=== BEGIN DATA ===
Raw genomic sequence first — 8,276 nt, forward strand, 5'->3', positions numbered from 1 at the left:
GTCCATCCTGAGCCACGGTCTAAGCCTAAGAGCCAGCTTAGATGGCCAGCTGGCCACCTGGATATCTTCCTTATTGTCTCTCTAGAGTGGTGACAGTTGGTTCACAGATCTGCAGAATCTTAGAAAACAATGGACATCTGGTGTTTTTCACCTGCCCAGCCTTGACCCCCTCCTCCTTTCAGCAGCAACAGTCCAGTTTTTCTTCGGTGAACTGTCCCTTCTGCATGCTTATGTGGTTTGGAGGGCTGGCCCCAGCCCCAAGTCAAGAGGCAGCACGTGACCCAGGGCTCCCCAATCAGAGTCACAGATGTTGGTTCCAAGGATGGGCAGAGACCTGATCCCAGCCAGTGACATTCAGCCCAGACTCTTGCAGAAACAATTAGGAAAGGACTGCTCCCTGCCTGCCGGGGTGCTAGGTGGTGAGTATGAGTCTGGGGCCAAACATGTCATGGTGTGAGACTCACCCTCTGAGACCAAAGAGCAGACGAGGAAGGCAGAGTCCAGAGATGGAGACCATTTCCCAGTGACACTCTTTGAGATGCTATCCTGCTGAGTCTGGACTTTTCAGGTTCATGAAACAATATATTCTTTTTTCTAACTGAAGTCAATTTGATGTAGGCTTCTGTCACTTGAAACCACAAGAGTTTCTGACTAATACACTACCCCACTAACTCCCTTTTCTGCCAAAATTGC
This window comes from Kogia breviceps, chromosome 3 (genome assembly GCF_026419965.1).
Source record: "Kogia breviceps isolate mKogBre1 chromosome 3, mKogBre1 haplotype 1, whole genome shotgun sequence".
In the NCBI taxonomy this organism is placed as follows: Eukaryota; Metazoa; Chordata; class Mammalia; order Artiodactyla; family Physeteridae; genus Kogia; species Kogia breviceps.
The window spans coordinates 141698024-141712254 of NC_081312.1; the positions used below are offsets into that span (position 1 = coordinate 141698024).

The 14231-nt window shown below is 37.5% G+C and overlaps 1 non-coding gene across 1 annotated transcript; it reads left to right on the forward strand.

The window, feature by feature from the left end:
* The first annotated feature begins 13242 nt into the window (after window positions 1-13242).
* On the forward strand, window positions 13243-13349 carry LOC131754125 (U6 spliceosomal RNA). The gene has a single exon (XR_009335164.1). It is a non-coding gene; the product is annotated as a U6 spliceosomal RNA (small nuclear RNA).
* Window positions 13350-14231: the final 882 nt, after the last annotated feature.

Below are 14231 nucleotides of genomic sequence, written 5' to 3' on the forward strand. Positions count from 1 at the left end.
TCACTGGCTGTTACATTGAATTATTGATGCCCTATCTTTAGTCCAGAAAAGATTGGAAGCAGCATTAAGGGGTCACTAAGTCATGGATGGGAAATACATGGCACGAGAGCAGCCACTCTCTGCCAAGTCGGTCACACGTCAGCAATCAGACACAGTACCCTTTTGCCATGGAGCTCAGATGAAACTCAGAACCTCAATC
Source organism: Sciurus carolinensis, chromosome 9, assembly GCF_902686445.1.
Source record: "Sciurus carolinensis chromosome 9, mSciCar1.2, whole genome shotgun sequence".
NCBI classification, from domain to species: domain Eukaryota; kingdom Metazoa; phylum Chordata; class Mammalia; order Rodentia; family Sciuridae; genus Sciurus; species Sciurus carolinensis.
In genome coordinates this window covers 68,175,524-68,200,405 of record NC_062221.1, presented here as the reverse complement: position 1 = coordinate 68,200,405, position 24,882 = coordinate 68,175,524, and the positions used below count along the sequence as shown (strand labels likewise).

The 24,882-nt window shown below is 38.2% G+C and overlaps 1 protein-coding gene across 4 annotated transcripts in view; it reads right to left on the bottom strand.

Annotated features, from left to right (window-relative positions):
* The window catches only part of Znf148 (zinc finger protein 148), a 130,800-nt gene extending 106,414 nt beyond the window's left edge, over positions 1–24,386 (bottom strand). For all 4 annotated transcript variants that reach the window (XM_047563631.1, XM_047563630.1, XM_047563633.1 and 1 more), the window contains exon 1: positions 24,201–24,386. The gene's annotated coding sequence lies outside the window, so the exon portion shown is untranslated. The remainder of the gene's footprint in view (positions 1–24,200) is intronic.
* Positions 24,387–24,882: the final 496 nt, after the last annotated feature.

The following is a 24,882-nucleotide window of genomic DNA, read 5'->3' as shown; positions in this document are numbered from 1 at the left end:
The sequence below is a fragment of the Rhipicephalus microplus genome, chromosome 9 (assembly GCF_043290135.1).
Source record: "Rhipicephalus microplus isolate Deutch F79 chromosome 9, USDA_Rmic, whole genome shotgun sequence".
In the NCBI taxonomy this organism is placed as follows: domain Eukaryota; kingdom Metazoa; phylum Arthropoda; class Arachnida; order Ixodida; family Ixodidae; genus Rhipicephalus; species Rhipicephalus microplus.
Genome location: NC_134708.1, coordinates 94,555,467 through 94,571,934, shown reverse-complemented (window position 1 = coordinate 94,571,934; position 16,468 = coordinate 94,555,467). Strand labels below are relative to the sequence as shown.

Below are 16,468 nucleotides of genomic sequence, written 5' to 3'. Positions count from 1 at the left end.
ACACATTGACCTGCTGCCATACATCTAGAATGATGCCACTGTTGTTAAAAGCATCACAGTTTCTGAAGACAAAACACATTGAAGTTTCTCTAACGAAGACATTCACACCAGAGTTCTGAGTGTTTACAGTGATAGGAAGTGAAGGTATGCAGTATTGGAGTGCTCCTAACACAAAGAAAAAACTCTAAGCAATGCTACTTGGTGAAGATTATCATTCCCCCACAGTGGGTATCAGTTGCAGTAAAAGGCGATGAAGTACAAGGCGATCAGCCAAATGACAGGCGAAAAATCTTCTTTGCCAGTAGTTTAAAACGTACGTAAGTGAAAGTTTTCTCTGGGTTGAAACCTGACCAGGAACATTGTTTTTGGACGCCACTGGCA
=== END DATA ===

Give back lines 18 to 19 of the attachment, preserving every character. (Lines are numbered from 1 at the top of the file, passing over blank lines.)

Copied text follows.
The 24,882-nt window shown below is 38.2% G+C and overlaps 1 protein-coding gene across 4 annotated transcripts in view; it reads right to left on the bottom strand.

Annotated features, from left to right (window-relative positions):